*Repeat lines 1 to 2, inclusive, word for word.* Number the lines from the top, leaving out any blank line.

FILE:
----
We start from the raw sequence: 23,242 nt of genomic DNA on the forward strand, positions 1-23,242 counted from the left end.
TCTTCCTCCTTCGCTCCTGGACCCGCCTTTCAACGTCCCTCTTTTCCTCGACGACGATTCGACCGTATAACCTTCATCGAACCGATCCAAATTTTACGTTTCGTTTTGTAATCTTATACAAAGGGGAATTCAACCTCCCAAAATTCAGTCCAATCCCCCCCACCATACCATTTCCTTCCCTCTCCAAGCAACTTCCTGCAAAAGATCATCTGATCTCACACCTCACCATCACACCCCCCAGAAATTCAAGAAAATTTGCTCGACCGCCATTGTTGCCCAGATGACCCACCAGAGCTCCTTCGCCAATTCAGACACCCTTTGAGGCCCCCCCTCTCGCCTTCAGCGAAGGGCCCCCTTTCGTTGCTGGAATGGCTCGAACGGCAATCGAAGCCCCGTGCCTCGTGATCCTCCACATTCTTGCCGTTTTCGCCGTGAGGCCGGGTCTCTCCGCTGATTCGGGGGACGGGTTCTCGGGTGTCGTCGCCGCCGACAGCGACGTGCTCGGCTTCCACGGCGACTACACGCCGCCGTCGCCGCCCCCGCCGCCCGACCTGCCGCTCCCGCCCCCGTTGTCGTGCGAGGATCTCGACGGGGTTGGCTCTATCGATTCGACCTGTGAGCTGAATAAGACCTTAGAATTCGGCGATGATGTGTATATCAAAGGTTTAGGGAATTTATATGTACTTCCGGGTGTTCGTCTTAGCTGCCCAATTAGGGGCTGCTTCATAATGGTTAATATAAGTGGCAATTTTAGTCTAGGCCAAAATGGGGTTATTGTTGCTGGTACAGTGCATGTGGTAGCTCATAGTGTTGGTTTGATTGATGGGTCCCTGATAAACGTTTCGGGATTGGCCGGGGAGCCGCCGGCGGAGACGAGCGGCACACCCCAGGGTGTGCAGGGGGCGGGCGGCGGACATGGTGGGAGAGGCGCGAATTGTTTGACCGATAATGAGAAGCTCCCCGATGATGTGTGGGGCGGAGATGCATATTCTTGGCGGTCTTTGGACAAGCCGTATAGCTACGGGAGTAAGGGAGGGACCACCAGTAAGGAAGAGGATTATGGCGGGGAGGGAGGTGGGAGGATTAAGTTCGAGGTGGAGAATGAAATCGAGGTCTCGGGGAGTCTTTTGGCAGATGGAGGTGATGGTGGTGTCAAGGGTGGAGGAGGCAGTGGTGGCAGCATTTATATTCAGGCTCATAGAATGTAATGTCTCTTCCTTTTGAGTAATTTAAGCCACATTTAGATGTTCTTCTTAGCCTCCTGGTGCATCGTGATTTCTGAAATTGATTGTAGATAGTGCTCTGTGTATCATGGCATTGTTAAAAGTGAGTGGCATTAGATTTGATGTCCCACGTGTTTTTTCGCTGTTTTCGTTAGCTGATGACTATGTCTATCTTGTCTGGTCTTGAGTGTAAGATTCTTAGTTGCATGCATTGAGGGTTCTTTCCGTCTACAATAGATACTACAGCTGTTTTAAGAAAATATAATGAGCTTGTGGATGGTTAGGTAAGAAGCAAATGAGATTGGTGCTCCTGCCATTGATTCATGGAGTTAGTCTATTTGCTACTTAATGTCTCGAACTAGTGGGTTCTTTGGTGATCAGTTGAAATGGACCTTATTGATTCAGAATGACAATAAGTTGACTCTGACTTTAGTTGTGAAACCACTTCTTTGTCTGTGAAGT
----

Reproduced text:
We start from the raw sequence: 23,242 nt of genomic DNA on the forward strand, positions 1-23,242 counted from the left end.
TCTTCCTCCTTCGCTCCTGGACCCGCCTTTCAACGTCCCTCTTTTCCTCGACGACGATTCGACCGTATAACCTTCATCGAACCGATCCAAATTTTACGTTTCGTTTTGTAATCTTATACAAAGGGGAATTCAACCTCCCAAAATTCAGTCCAATCCCCCCCACCATACCATTTCCTTCCCTCTCCAAGCAACTTCCTGCAAAAGATCATCTGATCTCACACCTCACCATCACACCCCCCAGAAATTCAAGAAAATTTGCTCGACCGCCATTGTTGCCCAGATGACCCACCAGAGCTCCTTCGCCAATTCAGACACCCTTTGAGGCCCCCCCTCTCGCCTTCAGCGAAGGGCCCCCTTTCGTTGCTGGAATGGCTCGAACGGCAATCGAAGCCCCGTGCCTCGTGATCCTCCACATTCTTGCCGTTTTCGCCGTGAGGCCGGGTCTCTCCGCTGATTCGGGGGACGGGTTCTCGGGTGTCGTCGCCGCCGACAGCGACGTGCTCGGCTTCCACGGCGACTACACGCCGCCGTCGCCGCCCCCGCCGCCCGACCTGCCGCTCCCGCCCCCGTTGTCGTGCGAGGATCTCGACGGGGTTGGCTCTATCGATTCGACCTGTGAGCTGAATAAGACCTTAGAATTCGGCGATGATGTGTATATCAAAGGTTTAGGGAATTTATATGTACTTCCGGGTGTTCGTCTTAGCTGCCCAATTAGGGGCTGCTTCATAATGGTTAATATAAGTGGCAATTTTAGTCTAGGCCAAAATGGGGTTATTGTTGCTGGTACAGTGCATGTGGTAGCTCATAGTGTTGGTTTGATTGATGGGTCCCTGATAAACGTTTCGGGATTGGCCGGGGAGCCGCCGGCGGAGACGAGCGGCACACCCCAGGGTGTGCAGGGGGCGGGCGGCGGACATGGTGGGAGAGGCGCGAATTGTTTGACCGATAATGAGAAGCTCCCCGATGATGTGTGGGGCGGAGATGCATATTCTTGGCGGTCTTTGGACAAGCCGTATAGCTACGGGAGTAAGGGAGGGACCACCAGTAAGGAAGAGGATTATGGCGGGGAGGGAGGTGGGAGGATTAAGTTCGAGGTGGAGAATGAAATCGAGGTCTCGGGGAGTCTTTTGGCAGATGGAGGTGATGGTGGTGTCAAGGGTGGAGGAGGCAGTGGTGGCAGCATTTATATTCAGGCTCATAGAATGTAATGTCTCTTCCTTTTGAGTAATTTAAGCCACATTTAGATGTTCTTCTTAGCCTCCTGGTGCATCGTGATTTCTGAAATTGATTGTAGATAGTGCTCTGTGTATCATGGCATTGTTAAAAGTGAGTGGCATTAGATTTGATGTCCCACGTGTTTTTTCGCTGTTTTCGTTAGCTGATGACTATGTCTATCTTGTCTGGTCTTGAGTGTAAGATTCTTAGTTGCATGCATTGAGGGTTCTTTCCGTCTACAATAGATACTACAGCTGTTTTAAGAAAATATAATGAGCTTGTGGATGGTTAGGTAAGAAGCAAATGAGATTGGTGCTCCTGCCATTGATTCATGGAGTTAGTCTATTTGCTACTTAATGTCTCGAACTAGTGGGTTCTTTGGTGATCAGTTGAAATGGACCTTATTGATTCAGAATGACAATAAGTTGACTCTGACTTTAGTTGTGAAACCACTTCTTTGTCTGTGAAGT